Cold wind of change sets up final day

Cricket: Hampshire 539 and 135-7 Essex 432
Click to follow
The Independent Online
Considering the continuing need for mufflers and mittens, it was a positively jaunty affair at Southampton yesterday. The runs which have marked a freezing start to the season continued initially to flow through a biting wind before wickets began to tumble with equal rapidity. It was in that respect a day of balance, a state which may not now apply to the match.

After a brisk morning session, Essex lost their last six first-innings wickets for 26 runs to be left with a deficit of 106. Hampshire's reply teetered into something approaching collapse, partly of their own making and partly through Peter Such's offspin (he had five for 19 off 16 overs in the final session).

This pitch may yet be testimony to the art of preparing a surface that makes batting somewhat more difficult as the match goes on, and bowling less so. Some of the batsmen's profits so far this season have been accrued partly against men more concerned about getting their next bowl of soup as opposed to their next bowl. Yesterday was the turn of Essex.

For most of the morning and the first half-hour of the afternoon it seemed as though they would achieve something close to parity. Graham Gooch added only nine to what was either the 120th or 121st century of his career, depending on whether you go along with the ICC adjudicators or Wisden , when he was bowled by Winston Benjamin.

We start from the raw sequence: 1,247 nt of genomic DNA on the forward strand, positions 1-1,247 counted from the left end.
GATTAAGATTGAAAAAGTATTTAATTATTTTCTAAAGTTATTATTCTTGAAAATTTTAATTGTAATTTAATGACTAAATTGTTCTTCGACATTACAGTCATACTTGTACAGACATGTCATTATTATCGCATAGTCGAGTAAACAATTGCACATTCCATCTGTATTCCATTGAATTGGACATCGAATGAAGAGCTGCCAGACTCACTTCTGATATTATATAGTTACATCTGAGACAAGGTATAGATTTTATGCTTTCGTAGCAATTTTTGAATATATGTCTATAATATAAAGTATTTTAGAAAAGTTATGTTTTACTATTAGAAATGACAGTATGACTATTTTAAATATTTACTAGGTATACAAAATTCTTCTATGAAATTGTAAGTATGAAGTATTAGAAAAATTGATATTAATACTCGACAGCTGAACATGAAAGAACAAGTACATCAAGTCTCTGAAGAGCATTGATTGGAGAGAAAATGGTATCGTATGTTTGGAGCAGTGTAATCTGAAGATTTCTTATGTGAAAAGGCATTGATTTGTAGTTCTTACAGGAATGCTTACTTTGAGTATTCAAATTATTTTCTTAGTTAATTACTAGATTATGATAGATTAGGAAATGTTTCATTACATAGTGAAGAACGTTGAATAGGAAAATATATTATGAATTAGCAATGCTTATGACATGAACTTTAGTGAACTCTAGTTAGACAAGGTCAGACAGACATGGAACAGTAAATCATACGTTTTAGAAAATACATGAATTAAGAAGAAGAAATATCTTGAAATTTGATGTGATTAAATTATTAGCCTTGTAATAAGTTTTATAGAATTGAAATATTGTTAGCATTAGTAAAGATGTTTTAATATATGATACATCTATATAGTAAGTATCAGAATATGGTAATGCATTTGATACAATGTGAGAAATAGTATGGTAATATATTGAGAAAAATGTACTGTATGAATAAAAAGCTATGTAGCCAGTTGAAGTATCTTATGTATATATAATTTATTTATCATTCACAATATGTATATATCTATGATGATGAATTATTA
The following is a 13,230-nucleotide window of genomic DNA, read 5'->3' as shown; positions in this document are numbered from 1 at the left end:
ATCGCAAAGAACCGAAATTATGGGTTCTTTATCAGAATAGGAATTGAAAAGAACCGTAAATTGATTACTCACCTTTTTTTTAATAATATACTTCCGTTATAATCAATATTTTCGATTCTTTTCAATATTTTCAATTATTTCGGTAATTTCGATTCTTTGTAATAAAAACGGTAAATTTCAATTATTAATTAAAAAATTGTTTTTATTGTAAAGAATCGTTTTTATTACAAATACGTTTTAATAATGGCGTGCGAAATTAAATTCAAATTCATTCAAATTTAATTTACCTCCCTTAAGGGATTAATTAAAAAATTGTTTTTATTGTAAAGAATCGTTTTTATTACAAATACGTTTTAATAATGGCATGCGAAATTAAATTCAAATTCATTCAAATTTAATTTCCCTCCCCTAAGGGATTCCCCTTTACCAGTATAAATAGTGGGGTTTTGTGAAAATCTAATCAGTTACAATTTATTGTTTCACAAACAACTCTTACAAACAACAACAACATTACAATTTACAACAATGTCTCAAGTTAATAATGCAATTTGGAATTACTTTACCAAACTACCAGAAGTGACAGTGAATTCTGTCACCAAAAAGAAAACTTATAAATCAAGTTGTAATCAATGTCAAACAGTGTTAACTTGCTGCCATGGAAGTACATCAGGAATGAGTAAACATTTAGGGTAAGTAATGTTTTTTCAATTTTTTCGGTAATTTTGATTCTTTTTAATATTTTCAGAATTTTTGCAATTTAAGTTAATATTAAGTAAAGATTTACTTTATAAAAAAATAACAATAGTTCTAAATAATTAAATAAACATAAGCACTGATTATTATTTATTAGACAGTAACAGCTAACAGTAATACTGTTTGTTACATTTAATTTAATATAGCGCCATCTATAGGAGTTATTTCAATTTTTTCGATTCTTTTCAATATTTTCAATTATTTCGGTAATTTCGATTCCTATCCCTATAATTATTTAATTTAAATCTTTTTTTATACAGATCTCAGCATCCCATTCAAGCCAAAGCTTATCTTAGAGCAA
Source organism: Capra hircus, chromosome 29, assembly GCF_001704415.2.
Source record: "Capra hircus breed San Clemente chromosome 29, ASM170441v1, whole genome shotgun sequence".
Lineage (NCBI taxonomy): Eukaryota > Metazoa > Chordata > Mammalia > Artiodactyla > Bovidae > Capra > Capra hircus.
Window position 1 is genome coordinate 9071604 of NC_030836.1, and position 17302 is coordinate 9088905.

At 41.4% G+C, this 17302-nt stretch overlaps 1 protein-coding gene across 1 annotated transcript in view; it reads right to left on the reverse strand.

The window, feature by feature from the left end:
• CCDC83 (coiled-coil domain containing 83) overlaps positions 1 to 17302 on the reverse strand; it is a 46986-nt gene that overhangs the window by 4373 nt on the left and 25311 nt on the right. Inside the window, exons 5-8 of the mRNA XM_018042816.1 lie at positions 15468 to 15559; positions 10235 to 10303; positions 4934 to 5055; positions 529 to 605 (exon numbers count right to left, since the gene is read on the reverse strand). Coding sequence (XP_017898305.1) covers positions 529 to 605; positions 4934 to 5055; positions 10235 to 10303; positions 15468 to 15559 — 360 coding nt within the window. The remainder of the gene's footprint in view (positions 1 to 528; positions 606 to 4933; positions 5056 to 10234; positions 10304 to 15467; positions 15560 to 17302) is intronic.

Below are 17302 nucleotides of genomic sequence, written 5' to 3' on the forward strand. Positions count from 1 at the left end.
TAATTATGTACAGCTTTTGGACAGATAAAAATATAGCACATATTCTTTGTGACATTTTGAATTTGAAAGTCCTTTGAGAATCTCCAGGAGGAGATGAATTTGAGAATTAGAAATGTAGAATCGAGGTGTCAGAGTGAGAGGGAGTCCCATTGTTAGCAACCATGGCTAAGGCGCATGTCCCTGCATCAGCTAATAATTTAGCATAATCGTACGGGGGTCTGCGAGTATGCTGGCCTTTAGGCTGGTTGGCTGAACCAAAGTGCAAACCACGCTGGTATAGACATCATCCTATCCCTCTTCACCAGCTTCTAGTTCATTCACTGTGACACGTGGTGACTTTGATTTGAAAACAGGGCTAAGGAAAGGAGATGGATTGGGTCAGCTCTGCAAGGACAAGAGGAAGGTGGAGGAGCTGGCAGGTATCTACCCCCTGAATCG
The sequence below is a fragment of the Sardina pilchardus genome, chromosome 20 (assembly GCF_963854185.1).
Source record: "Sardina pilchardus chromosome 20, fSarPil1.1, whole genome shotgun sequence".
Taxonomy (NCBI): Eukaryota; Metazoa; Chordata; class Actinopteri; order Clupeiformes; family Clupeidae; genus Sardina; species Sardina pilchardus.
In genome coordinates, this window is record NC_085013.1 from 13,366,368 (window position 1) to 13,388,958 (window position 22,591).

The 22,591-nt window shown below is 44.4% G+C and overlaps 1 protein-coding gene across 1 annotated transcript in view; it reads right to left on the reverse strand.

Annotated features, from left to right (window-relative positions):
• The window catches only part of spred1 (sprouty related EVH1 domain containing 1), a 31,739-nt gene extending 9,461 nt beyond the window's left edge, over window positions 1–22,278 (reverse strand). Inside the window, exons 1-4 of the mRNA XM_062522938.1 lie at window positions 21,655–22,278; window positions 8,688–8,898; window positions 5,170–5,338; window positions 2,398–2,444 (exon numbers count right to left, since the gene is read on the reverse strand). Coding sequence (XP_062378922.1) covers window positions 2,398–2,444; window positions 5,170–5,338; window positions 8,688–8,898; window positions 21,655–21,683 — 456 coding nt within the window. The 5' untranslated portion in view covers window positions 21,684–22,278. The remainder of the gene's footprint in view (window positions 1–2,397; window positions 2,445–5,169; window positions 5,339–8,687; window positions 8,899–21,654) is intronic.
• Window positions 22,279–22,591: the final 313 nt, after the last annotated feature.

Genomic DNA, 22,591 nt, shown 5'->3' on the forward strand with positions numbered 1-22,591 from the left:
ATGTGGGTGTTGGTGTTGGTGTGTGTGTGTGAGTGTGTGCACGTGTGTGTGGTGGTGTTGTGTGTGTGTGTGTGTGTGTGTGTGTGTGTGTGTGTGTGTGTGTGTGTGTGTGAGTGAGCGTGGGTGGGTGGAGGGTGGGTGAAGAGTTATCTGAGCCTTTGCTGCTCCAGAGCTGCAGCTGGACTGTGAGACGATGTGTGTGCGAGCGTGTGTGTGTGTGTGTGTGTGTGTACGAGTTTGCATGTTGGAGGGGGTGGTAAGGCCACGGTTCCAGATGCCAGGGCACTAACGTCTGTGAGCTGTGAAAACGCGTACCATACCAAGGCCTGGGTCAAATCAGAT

This merely encouraged Stuart Law. The Essex acquisition from Queensland batted as Australians do, quick on the drive and swift to make all but the best bowling seem more modest than perhaps it is. He had reached 143 from 190 balls, which included three sixes and 19 fours, when Benjamin, with the new ball, hurried his departure through a back foot defensive stroke. Benjamin found two more like it from the same supplier.

It was still not evident that there was anything untoward with the surface, and indifferent batting seemed indeed to be the main cause of the sharp close to the innings as Hampshire began to enhance their lead. Under the watery sunshine this appeared to be no trouble at first. Both John Stephenson, no doubt at this point enjoying his first skirmish as a captain against his former county, and Jason Laney played some attacking strokes. They reached 62 without any fuss.

The declaration some time tomorrow loomed. For the Essex captain, Paul Prichard, this was unwanted. He had inserted Hampshire and needed some quick second-innings rewards. Eventually they came in a rush. The openers fell to catches around the wicket, one on the leg side and the other on the off.

It was salutary to watch Robin Smith playing. Spin has been his undoing so often, and he played a shot of veritable uncertainty against a disguised yorker from the former but unheralded Yorkshire player Paul Grayson which undid him. The catch by Nasser at slip that removed Sean Morris was from the top drawer.

But the batting was leaden and became suicidal, as the run-out of first- innings century-maker Adrian Aymes typified. A target of 250 some time tomorrow may provide a searching examination if the pitch begins to take some turn, and the charm of a four-day match which goes into the fourth day with the prospect of a finish is not to be underrated.